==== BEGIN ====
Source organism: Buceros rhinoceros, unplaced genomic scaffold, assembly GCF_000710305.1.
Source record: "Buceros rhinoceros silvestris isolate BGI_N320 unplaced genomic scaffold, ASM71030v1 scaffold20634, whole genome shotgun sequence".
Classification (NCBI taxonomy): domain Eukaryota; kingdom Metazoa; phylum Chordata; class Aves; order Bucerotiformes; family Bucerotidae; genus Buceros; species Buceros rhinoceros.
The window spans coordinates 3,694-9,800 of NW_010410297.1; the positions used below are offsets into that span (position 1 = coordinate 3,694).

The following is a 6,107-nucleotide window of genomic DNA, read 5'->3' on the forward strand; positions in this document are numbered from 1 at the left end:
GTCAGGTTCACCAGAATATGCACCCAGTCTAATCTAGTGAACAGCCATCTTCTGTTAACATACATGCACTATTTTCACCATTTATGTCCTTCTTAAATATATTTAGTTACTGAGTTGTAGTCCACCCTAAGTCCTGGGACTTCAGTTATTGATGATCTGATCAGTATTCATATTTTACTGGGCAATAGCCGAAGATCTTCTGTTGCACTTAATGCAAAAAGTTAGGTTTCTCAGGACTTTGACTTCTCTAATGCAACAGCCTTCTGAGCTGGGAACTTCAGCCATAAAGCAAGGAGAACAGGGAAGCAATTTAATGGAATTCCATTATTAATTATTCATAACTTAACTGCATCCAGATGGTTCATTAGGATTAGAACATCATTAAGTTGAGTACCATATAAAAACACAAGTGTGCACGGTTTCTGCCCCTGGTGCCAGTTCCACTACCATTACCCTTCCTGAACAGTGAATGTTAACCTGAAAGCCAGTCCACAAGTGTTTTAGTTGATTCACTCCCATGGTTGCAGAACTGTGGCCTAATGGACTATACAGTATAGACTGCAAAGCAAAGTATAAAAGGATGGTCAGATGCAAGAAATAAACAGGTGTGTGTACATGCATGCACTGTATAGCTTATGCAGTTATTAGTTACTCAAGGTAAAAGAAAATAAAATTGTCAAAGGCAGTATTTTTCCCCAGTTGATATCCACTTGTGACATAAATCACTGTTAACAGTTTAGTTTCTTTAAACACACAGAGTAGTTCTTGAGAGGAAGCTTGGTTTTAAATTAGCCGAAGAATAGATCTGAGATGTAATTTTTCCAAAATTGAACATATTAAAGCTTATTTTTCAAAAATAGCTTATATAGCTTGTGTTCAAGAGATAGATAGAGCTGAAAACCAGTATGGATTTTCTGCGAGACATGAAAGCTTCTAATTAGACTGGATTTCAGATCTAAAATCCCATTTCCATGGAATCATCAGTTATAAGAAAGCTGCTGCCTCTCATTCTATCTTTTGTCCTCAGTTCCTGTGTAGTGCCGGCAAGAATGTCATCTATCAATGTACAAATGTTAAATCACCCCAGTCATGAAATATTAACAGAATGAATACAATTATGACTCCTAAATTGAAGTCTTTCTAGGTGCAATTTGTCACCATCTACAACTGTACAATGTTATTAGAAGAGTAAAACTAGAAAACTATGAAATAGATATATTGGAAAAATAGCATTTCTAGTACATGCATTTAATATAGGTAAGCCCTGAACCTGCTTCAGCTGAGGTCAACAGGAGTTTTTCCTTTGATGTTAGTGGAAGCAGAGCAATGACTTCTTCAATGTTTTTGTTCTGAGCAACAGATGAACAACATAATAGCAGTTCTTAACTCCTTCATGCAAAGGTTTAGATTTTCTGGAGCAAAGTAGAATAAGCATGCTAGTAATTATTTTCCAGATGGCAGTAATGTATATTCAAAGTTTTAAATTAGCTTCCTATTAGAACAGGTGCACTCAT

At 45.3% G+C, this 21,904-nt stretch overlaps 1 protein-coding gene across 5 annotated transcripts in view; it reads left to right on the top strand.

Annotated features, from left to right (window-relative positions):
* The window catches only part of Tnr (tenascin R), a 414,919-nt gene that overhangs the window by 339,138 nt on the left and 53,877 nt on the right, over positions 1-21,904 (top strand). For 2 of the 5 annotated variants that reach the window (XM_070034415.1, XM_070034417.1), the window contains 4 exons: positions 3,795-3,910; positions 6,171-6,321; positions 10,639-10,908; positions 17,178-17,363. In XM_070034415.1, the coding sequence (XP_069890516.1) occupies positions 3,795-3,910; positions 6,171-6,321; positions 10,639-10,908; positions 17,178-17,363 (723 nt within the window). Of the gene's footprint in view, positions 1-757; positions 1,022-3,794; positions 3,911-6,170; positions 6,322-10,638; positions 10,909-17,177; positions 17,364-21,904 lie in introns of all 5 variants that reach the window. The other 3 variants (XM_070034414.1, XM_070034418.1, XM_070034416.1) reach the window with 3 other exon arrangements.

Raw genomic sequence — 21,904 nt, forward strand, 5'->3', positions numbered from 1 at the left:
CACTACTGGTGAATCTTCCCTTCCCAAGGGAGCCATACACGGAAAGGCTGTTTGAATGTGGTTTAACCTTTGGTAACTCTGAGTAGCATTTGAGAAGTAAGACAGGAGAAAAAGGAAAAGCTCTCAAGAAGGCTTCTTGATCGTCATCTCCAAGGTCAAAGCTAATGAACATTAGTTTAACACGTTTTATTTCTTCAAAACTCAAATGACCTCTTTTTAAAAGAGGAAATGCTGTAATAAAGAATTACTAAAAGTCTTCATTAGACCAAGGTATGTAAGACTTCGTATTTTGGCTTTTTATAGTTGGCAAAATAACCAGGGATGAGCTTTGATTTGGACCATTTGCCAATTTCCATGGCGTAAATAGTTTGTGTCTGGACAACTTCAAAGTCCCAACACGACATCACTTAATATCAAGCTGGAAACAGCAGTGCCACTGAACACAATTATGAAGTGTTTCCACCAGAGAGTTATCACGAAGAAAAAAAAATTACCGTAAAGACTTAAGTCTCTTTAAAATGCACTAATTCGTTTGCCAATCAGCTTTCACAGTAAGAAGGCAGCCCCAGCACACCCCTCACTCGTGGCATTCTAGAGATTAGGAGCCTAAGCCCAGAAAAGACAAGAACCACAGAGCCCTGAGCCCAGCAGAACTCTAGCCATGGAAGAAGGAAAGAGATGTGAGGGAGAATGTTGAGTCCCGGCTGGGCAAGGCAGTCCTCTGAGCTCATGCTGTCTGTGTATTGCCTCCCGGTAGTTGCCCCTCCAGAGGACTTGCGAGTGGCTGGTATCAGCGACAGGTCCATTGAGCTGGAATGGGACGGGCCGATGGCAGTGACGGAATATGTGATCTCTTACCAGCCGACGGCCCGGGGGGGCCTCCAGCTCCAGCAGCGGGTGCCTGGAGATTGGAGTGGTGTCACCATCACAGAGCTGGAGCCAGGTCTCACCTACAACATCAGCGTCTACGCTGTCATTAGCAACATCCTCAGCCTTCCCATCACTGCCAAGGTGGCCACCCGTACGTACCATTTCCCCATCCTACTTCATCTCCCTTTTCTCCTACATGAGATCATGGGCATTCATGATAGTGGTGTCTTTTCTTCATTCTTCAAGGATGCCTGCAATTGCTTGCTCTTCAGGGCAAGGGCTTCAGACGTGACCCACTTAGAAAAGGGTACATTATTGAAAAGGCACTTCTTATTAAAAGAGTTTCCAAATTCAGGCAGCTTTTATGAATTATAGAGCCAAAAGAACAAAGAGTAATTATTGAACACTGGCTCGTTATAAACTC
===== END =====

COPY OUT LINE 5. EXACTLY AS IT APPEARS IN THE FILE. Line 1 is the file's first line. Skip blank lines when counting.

The following is a 6,107-nucleotide window of genomic DNA, read 5'->3' on the forward strand; positions in this document are numbered from 1 at the left end: